Experts and participants made memorable remarks and thought-provoking suggestions for future CoSTAR programs. Well-respected Art Historian Alka Pande endorsed the uniqueness of CoSTAR, saying that while she had been working in the silo of art history, CoSTAR program has helped to connect her to conservation colleagues, archaeologists, curators in museums, etc. The “interconnectedness between subjects and people has been very helpful to breaking the silos.”
Vinod Daniel, Chairman & CEO, AusHeritage & India Vision Institute.
Lauding the effort of such initiatives, Vinod Daniel, Chairman & CEO, AusHeritage & India Vision Institute remarked, “Costar will plant a seed to harness science for better collection care.. The impact is not short term and will be seen in the years to come.” He added, “science can also help with understanding the materiality of an object and by adding the historical context of an object we can understand how it has degraded over time.”
Narayan Khandekar, Director of the Straus Center for Conservation and Technical Studies, Harvard University.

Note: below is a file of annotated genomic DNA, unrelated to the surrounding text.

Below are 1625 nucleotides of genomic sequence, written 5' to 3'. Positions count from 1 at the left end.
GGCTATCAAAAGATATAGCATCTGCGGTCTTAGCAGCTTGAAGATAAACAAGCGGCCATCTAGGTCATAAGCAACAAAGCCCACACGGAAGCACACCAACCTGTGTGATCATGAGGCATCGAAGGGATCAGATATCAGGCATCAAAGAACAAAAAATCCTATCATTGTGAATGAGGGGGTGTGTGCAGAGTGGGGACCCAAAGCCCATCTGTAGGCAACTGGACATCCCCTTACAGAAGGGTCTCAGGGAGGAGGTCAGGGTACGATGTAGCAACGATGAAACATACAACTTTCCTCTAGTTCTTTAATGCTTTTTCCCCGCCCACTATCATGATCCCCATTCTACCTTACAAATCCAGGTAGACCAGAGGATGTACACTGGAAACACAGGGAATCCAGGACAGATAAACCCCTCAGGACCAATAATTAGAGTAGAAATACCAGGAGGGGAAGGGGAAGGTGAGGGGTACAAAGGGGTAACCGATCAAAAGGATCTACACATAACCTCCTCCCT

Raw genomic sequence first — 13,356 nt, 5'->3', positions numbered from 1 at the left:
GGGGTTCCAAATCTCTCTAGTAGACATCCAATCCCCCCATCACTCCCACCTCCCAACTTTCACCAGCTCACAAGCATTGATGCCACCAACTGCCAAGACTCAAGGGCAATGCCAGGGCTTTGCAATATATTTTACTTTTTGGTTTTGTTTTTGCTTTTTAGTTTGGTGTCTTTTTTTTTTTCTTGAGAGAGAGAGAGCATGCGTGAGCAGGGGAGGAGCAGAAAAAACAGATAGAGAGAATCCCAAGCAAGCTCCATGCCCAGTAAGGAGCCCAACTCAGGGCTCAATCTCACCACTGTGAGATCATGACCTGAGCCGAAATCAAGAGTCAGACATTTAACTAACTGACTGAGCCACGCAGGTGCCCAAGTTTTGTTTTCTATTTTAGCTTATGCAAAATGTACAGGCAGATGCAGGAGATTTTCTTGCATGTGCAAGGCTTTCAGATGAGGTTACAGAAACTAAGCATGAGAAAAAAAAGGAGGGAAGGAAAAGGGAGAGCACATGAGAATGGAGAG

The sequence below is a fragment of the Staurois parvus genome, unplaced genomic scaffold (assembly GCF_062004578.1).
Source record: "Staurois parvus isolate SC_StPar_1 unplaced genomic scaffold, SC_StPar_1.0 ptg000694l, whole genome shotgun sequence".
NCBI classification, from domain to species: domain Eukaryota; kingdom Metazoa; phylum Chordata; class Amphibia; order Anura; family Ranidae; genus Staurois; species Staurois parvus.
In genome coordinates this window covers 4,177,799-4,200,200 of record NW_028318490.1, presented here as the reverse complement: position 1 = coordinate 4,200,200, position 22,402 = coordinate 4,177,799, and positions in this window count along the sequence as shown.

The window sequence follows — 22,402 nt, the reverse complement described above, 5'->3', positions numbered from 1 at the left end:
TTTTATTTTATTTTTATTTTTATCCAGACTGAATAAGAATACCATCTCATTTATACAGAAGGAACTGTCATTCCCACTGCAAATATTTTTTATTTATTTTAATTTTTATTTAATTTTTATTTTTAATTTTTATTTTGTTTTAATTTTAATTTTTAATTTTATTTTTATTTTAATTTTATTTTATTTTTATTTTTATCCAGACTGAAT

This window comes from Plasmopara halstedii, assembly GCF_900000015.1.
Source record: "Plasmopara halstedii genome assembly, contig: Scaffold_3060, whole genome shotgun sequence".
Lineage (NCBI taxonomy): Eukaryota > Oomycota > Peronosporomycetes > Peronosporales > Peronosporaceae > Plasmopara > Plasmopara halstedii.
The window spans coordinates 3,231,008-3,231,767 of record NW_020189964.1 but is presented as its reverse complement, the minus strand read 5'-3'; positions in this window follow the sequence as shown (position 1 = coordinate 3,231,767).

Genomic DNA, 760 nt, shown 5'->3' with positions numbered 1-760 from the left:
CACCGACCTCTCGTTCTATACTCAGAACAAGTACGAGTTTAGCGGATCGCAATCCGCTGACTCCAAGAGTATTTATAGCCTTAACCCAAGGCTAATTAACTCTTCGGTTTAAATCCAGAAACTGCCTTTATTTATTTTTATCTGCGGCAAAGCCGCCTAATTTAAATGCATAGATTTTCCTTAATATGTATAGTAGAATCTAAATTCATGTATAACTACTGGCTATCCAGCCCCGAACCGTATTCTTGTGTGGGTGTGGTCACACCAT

Narayan Khandekar, Director of the Straus Center for Conservation and Technical Studies, Harvard University concluded that “the success of the course will be in knowing how scientists could communicate complicated science to nonscientists and how non-scientists would learn the science of the materials.” He added that the key to the practice of conservation science is to know what are some important questions to ask of the objects.
Module 1 has inaugurated the way for a ‘Knowledge Commons’: a virtual platform to bring together museums and cultural and academic institutions to collaborate and share best practices that constitute a viable ecosystem for museums and the scientific study of cultural heritage in India. CoSTAR’s Module 2 will nurture the seeds implanted by Module 1 and will focus on the painted surfaces of historical Indian art-objects. Module 2 is planned for Fall 2021 to Summer 2022, starting on November 18, 2021 with a roundtable discussion amongst the heads of various departments from the Harvard Art Museums on how they engage with research in Technical Art History. For further information on the Nov 18 event, please visit the event page.